I was the guy you’d never call before 10am. For me, mornings were something to be endured, a time to drink coffee, find something to wear that was socially acceptable and attempt to begin work. I would communicate in a series of grunts and nods, and there was never anything in my diary until 12pm, a time that I considered to be the actual start of the day. I saw myself as shirking the traditional bonds of dictated working hours through grunty rebellion, and silent protest until midday.

Now, I’m up every morning at 6am, hanging out with my daughter, irritating my wife with too much energy and getting stuck into the day. I feel better — like I’ve got a jump start on the rest of the world, and my morning coffee is more about enjoyment than fuel. Anyone who knew me a few short years ago would be shocked and likely suspicious at the transformation, or as a former colleague put it, “Are you still up from last night?”

This metamorphosis didn’t happen overnight, it was a gradual process of increased awareness and a removal of excuses. The reason behind the change? I felt like I was missing out; meeting friends in the morning, going to early events, seeing the sun rise, hearing kids playing outside. The real wakeup call came when I ended up being two hours late to a friends birthday party having overslept. The worst part was, she wasn’t angry; she just accepted that I was unreliable in the morning.

That’s not cool.

So, I made some changes –

1. I gave myself a bedtime.

Just like a three year old, I told myself I had to go to bed at a certain time each night without excuses. As I used to enjoy watching movies, reading books and generally wasting time into the early hours, this was a significant shift.

2. I gave myself a ‘get up,’ time.

This was by far the hardest part, and I overestimated my ability to get up, based on my new early bedtime. On the first day, having set my alarm for 5am, I rolled over and went back to sleep. The following day, I set the alarm for 730am. The following day, for 720am, and so it continued in ten minute increments.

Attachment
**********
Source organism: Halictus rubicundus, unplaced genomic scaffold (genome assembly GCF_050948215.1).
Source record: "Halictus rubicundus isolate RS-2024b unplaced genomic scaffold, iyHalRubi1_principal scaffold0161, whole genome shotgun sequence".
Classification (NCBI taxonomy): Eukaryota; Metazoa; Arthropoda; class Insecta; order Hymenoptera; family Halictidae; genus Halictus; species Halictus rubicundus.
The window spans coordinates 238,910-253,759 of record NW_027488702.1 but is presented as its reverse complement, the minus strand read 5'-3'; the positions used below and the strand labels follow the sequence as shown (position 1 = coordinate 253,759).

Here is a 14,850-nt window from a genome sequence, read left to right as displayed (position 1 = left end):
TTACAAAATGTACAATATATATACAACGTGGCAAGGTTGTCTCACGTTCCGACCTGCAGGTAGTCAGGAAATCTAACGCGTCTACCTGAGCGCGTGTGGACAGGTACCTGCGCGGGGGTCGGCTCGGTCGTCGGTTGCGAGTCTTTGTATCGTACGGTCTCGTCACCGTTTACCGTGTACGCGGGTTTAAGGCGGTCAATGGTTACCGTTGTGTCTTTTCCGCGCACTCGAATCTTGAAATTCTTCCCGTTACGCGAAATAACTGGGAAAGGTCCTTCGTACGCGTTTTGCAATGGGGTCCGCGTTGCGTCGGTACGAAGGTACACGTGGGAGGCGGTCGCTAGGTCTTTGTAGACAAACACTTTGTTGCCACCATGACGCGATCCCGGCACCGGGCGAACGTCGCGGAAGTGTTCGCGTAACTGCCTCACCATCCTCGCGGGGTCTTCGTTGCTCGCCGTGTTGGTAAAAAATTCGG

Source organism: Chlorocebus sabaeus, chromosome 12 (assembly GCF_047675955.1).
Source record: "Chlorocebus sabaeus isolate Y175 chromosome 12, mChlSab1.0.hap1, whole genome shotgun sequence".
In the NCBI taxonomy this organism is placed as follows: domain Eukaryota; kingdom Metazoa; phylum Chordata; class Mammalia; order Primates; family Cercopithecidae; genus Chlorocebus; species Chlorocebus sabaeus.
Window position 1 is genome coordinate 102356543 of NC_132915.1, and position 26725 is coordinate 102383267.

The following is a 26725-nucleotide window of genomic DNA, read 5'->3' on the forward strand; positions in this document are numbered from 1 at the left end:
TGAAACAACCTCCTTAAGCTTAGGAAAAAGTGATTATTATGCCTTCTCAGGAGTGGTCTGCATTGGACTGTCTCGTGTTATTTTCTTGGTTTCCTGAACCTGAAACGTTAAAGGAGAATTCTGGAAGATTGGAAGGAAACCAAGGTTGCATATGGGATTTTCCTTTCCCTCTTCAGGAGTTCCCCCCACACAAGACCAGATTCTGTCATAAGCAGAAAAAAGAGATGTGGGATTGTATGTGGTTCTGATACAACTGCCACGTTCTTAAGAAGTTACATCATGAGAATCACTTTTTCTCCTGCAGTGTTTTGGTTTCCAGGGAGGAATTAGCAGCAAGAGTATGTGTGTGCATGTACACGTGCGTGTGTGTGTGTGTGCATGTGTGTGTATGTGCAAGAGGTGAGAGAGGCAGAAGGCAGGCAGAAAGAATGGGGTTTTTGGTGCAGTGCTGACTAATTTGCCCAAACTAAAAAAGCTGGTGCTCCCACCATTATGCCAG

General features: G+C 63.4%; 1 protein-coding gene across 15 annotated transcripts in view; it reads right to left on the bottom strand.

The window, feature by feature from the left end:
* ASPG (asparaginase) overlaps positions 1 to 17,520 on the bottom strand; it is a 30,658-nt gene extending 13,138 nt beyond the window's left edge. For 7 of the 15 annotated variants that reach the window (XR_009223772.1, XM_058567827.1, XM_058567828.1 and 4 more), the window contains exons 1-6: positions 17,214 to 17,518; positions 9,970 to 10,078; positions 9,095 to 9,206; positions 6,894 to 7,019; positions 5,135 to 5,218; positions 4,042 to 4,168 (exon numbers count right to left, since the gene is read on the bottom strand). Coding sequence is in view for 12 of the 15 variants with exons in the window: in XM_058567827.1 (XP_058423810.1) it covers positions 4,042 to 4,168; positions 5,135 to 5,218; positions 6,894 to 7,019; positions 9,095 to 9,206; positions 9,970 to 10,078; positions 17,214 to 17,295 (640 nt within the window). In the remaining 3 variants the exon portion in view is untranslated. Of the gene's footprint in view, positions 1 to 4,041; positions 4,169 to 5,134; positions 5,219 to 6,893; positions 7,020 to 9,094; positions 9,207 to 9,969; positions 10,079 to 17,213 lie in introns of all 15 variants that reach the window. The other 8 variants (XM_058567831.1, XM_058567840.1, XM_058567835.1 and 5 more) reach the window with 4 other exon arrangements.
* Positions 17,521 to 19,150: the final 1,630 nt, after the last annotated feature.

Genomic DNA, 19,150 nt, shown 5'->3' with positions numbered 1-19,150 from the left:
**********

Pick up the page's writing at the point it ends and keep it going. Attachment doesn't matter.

3. Alarm clock positioning

It’s an old trick, but works a treat. I put my phone, which I use as my alarm, on the other side of the room, forcing me to get out of bed when it went off. I also put a glass of water next to my phone, giving me something to do, and had the coffee machine ready to go in the kitchen, offering me an addiction based incentive to move my tired carcass out of the bedroom.

4. I got movin’!

Don’t judge me, I’m on my fourth midlife crisis. The first one involved skydiving, the second was a motorbike, the third was all about yoga and meditation and now I’m on skateboarding. I think I look awesome and my daughter doesn’t like to be seen with me. Every morning, I jump on the skateboard and wobble my way around a few streets before getting stuck into my day. I’ve found that this type of movement first thing, usually involving a bit of sweat and the occasional graze, gets my heart racing and makes my mind clear. It also gives me a sense of relativity — there’s nothing more scary in my day than the prospect of falling off my board in front of a Lycra-clad group of guys sharing the road with me and offering glares of contempt. Makes writing that complex press release seem like a piece of cake!

Getting up has changed my day in more ways than one, the most notable being bedtime; I now fall into bed exhausted and happy, even looking forward to passing out. My days are more full, somehow my time seems more valuable, and I’m more engaged in what I’m doing. Most importantly, I feel in control of my day, and get that awesome time with my daughter, after my skateboard.

Originally published at medium.com